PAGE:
Acute of AAD in general, subgroup analyzes of Stanford

Acute aortic dissection (AAD) is
a medical emergency and should be treated as soon as possible. The
International Registry of Acute Aortic Dissection (IRAD) reported at 2015 a total
mortality of 24.4% in type A dissection and 10.7% in type B dissection (1) . Some
studies reported a relationship between meteorological factors and AAD (2-6).
Nevertheless, the results of the studies are different and one study didn’t
find any relationship between weather condition and acute aortic dissection (7). The aim of the present study is to investigate the possible correlation
between atmospheric pressure, temperature, lunar cycle and the event of aortic




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The study design was a retrospective review of prospectively collected
data. The Institutional Review Board of Cologne University approved this study
and waived the need for individual patient consent. Cologne, located in Germany, has its highest point at 118m
and lowest point at 37.5m above sea level. The needed meteorological
information was extracted from the Cologne weather station. All
consecutive patients admitted to our institution with the diagnosis of a acute
aortic dissection Stanford A and B during the time period from January 2006 to
July 2015 were included and analyzed with regard to chronobiological variations
in the timing of occurrence of aortic dissections. Meteorological data, such as
air pressure and air temperature, seasonal differences as well as the presence
of full moon were documented for each day within the study period and evaluated
for potential predictive power of clinical events of interest. A total of 3499
days were analyzed in terms of association of meteorological and seasonal
factors with the incidence of AAD. Along with the analysis of AAD in general, subgroup
analyzes of Stanford A and Stanford B AAD was performed in order to evaluate
potential influence of factors of interest on various types of dissections.     



All data were analyzed using IBM SPSS Statistics for Windows, Version 21
(IBM Corp. Released 2012. Armonk, NY: IBM Corp) and are presented as
continuous or categorical variables. Continuous data were evaluated for
normality using one sample Kolmogorov-Smirnov-test and confirmed by histograms.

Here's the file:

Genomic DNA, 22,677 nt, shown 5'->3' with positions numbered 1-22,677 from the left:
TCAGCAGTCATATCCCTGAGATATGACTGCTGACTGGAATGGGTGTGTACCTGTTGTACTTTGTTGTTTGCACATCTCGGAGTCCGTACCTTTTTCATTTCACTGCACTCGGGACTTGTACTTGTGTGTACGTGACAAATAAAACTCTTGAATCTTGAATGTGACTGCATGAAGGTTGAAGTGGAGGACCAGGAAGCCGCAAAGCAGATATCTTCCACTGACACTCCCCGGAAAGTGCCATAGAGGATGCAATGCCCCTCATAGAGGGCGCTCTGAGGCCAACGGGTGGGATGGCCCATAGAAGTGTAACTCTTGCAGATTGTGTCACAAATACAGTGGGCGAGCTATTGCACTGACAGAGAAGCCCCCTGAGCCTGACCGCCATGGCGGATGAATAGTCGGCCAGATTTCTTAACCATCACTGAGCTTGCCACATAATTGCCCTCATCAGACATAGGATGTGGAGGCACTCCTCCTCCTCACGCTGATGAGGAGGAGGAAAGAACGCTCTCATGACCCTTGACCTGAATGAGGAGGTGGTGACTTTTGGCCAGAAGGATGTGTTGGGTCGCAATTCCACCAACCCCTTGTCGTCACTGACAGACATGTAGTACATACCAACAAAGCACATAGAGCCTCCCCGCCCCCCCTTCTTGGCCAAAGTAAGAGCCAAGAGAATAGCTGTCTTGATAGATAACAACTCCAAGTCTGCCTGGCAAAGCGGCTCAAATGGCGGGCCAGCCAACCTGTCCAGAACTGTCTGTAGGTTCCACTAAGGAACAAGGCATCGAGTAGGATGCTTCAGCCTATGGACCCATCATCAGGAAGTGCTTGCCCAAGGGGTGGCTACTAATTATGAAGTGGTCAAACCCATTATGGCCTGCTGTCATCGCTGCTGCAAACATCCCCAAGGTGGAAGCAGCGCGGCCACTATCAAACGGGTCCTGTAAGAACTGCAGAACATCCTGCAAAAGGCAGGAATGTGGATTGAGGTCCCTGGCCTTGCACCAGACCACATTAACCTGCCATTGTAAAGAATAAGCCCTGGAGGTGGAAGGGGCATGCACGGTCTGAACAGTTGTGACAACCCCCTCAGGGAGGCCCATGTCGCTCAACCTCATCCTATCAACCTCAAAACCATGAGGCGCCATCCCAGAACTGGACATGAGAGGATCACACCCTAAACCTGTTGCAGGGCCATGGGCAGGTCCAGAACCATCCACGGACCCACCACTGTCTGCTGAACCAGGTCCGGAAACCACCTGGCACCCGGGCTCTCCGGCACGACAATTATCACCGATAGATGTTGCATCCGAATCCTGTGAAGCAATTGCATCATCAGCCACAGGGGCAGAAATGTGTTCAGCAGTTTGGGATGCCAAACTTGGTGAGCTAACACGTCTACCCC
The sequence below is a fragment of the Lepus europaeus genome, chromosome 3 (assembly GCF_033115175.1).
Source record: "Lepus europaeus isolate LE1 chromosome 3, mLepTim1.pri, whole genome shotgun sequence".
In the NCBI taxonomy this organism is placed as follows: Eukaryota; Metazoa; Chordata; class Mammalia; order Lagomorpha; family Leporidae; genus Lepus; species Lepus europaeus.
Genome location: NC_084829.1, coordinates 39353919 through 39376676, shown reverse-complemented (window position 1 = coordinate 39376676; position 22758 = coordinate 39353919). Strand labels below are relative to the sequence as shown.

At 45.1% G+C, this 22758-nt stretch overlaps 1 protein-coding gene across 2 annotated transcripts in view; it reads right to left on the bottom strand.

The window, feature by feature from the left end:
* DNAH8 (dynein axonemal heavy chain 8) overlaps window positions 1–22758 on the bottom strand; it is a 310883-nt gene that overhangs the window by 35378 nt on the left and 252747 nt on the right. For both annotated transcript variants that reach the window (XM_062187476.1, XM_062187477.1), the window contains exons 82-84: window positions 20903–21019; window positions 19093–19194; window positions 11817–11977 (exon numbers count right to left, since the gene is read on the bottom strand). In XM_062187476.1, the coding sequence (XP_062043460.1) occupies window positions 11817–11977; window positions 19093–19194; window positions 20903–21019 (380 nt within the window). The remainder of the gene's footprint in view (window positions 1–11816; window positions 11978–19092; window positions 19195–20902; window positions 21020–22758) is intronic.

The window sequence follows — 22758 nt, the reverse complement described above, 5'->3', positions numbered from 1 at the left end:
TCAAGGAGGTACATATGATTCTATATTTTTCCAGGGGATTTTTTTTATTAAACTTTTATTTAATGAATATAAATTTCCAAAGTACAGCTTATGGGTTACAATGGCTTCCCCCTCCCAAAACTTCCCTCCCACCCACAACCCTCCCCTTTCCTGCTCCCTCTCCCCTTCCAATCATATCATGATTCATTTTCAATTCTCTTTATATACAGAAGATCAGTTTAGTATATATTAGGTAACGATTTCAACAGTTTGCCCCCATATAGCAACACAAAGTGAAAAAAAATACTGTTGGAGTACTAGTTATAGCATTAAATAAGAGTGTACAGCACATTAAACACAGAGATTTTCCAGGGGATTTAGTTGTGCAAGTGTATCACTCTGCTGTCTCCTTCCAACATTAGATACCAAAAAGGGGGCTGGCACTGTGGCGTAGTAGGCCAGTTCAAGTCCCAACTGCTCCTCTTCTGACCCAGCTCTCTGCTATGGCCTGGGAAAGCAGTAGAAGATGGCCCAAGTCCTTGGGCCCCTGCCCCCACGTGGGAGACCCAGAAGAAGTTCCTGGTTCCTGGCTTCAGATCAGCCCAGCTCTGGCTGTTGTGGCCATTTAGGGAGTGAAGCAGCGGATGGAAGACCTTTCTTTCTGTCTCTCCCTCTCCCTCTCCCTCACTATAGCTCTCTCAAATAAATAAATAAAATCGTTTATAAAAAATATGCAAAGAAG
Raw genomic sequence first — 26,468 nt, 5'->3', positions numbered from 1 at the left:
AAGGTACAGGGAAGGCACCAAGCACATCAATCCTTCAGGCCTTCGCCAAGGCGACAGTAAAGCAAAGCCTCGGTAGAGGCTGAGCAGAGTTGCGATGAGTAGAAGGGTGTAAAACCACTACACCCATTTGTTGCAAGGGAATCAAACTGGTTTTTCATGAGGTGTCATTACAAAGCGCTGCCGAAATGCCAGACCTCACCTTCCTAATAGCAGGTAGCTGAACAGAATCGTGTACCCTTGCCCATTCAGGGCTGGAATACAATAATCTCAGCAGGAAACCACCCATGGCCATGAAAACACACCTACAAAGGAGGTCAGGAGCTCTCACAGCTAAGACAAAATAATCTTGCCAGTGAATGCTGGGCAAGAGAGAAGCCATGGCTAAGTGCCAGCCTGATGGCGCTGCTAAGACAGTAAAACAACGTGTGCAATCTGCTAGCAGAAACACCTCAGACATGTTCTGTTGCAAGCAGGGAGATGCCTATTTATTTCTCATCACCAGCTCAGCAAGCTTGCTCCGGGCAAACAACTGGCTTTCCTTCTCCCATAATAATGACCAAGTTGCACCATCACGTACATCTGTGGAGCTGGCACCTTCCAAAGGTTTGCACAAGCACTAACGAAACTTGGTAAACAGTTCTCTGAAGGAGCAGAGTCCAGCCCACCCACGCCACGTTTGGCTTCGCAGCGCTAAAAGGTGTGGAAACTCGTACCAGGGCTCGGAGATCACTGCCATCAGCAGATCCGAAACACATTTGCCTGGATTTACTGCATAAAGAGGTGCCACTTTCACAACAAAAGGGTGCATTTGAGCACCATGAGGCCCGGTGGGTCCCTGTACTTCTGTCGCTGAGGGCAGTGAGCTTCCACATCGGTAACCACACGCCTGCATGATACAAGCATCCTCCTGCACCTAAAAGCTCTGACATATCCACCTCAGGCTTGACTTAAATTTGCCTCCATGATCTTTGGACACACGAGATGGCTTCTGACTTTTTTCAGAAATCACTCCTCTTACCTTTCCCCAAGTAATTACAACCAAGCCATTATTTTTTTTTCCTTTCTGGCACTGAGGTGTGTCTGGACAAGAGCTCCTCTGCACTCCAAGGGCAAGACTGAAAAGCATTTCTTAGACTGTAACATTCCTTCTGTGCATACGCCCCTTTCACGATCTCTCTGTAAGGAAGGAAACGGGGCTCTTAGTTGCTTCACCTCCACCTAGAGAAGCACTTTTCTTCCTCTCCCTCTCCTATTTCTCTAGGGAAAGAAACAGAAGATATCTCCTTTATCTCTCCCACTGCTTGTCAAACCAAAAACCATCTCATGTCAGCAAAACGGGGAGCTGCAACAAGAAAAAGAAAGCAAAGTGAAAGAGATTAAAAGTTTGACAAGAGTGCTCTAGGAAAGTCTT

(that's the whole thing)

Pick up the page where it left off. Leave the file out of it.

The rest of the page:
Continuous variables were expressed as the mean ±
standard deviation in cases of normally distributed variables or median
(interquartile range) in cases of non-normally distributed variables.
Categorical variables are presented as total numbers and percentages.
Continuous data potentially associated with clinical events of interest were
analyzed using unpaired Student t-test for
normally distributed variables and Mann Whitney U-test for non-normally
distributed variables. Pearson’s ?² or Fisher exact tests were used
for categorical data dependent on the minimum expected count in each cross tab.
Binary logistic regression model was applied for analysis of potential
predictors of clinical events of interest. P values <0.05 were considered statistically significant.     RESULTS A total of 348 patients diagnosed with an AAD were admitted during the time period from January 2006 to July 2015 to our institution. Of them, 255 had Stanford A AAD whereas 87 were diagnosed with Stanford B AAD.  Table 1 shows the seasonal and monthly distribution of AAD events.   In the univariate analysis, there were no statistically significant differences between meteorological parameters on days of AAD events compared to control days. Air temperature (10.20±6.67 vs. 10.80±6.89 °C, p=0.124) and air pressure (1004.28±8.27 vs. 1003.95±8.86 mmHg, p=0.512) were equally distributed between days of AAD events and control days. Also, there were no statistically significant differences in terms of the distribution of months (p=0.171) and seasons (p=0.753) between days on which AAD occurred and control days. The presence of full moon did also not influence the incidence of AAD while full moon was present on 2.3% (n=8) vs. 3.5% (n=111) of event vs. control days (p=0.232). Logistic regression model showed that air pressure (OR 1.004, 95% CI 0.991-1.017, p=0.542), air temperature (OR 0.978, 95% CI 0.949-1.008, p=0.145), season (p=0.918) and month of the event (p=0.175) as well as full moon (OR 1.579, 95% CI 0.763-3.270, p=0.219) were not able to predict AAD events. Figure 1 and 2 demonstrate the seasonal and monthly event of ADD and means atmospheric pressure during the study period.   Also, no predictive power of meteorological data and season was found analyzing their impact on different types of AAD events.   An analysis of the subgroup of Stanford A dissection did also not reveal any dependence on meteorological factors and seasonal changes. In the univariate analysis, there were no statistically significant differences between meteorological parameters on days of Stanford A AAD events compared to control days